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Vladimir Tatlin


Vladimir Tatlin
  • Date: 1936
  • Style: Realism
  • Genre: cityscape
  • Media: oil, wood
  • Dimensions: 41 x 33 cm
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Vladimir Tatlin is an influential figure in Russian avant-garde, an undaunted inventor of new forms of art and artistic language. He is considered the founder of Russian constructivism. Tatlin’s name is associated with the most daring experiments in the art of the 20th century. He combined plastics and spatial forms, artistic and utilitarian properties of materials, which made it possible to completely reform the illusory nature of the pictorial plane and bring it to three-dimensional scale. In his early paintings Tatlin was influenced by Pablo Picasso, further advancing and mastering his cubistic theories. He operated with large, rhythmically coordinated surfaces combining the features of cubism, modernism and futurism, expressively embodied the universal rhythm. In his book "Tatlin (Against Cubism)” published in 1921, Nikolai Punin presented a coherent theory of the evolution of contemporary art. Punin concluded that the evolution of art progressed from predominance of light in impressionism, followed by predominance of color and modeling of spatial surfaces in Cezanne’s paintings, to the illusion of three-dimensional space and textures that replaced the predominance of color in cubists. The final stage of evolution of art was the use of real space by Tatlin. "Tatlin's creativity in terms of its formal achievements, genetically rising to the impressionism, shows everything that only mankind has gained in the field of plastic art, striving to realize its basic law-the law of loading.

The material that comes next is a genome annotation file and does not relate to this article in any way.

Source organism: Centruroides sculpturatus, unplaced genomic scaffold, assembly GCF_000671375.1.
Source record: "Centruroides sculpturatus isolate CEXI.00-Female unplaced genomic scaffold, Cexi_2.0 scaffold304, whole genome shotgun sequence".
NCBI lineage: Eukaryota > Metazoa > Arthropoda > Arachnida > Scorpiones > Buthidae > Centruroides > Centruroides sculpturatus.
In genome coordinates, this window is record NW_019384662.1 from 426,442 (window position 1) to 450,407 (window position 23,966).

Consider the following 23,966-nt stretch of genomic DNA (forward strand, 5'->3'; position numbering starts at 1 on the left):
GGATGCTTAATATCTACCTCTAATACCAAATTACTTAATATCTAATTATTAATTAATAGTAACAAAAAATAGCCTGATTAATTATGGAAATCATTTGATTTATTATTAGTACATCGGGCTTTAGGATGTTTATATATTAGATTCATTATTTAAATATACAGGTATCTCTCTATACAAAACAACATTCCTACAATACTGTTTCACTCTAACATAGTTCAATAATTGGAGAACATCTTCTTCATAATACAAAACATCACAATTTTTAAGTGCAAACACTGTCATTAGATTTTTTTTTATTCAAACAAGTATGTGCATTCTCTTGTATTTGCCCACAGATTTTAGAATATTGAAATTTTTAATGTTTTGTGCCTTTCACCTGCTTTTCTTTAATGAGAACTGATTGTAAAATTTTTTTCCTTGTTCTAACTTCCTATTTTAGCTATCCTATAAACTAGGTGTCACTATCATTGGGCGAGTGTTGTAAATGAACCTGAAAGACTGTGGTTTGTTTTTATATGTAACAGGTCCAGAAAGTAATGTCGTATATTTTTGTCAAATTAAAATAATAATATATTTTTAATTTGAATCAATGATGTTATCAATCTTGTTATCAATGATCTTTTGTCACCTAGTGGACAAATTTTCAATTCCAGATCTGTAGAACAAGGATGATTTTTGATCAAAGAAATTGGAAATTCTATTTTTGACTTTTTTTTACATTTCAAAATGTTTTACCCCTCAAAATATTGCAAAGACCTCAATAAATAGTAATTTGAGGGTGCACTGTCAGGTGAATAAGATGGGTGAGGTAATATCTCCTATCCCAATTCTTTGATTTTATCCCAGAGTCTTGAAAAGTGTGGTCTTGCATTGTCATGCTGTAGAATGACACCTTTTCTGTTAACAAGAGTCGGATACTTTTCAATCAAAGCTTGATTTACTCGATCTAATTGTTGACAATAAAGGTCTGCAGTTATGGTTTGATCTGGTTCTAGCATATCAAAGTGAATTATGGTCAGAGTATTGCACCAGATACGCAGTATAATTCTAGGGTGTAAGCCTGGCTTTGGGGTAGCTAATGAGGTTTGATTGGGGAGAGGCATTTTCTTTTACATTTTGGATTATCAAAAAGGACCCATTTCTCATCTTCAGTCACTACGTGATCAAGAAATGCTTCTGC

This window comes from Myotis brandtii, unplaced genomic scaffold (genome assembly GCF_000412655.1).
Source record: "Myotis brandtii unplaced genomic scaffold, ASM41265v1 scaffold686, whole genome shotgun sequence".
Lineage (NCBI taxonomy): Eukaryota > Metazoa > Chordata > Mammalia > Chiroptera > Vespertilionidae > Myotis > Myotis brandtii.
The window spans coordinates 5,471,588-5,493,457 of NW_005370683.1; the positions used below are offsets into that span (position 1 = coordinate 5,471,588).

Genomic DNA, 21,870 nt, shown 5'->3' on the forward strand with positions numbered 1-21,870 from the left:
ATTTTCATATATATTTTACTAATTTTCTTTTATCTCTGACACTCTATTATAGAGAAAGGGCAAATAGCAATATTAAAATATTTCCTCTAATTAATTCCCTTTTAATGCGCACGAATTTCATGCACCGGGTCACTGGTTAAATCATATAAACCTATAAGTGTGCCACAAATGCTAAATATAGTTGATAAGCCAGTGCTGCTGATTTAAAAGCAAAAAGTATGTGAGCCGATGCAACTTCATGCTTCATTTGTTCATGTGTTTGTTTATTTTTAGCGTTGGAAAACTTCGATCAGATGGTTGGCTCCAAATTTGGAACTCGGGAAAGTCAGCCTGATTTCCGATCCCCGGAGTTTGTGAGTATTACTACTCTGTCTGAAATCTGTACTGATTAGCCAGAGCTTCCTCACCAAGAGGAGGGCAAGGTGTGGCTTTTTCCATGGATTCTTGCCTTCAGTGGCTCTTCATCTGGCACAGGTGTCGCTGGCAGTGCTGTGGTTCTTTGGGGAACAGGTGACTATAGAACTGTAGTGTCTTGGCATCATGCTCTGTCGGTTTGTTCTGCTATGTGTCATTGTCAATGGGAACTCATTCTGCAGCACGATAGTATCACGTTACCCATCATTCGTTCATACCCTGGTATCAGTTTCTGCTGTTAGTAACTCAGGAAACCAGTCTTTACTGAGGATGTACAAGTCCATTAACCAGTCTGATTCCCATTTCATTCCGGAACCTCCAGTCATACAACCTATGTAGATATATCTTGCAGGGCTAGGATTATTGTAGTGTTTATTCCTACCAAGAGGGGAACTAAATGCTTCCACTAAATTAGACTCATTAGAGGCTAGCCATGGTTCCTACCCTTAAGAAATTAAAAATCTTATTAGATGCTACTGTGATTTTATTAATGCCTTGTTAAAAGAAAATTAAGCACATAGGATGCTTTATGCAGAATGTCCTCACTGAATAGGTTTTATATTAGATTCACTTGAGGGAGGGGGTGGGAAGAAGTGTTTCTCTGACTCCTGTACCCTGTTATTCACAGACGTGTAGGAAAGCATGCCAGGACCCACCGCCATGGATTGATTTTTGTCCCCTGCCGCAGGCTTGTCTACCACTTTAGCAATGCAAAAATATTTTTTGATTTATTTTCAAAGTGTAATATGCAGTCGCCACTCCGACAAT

However, renaissance and recognition of Tatlin’s artistic ideas in 1920’s, his art was mocked, prosecuted and forbidden during the next decades. At the exhibition "Artists of the RSFSR for 15 years" in 1933, Tatlin’s works were displayed in the hall of "formalistic trends." It was his last public exhibition. Unfortunately, not many works of the artist’s late period still exist. In the few remaining paintings we see two main tendencies: one is lyrical, ala prima, translucent, watercolor like oil paintings and the other is dramatic, intense, with bold usage of contrasting tones, reminiscent of stained-glass technique.
In this painting, we see an urban landscape, seemingly simple and peaceful composition depicting a narrow street of Leningrad. At the same time, it is full of inner tension and sense of desolation. This contradictory image is achieved by using contrasting tones and lines. Palette of the painting is very limited. The black color plays the main role, while gradations of gray, cold white and light yellow do not brighten the composition as one might expect, but instead strengthen the sense of loneliness and isolation of two human figures. The painting is dated 1936 and it could be seen as a very symbolic portrayal of its time. It had been two years since the official birth of the Soviet Social realism which was declared as a mandatory style in all fields of the Soviet culture. In opposition to the Communist guidelines, Tatlin created this painting that reflected his skeptical attitude towards the prescribed “official art.”

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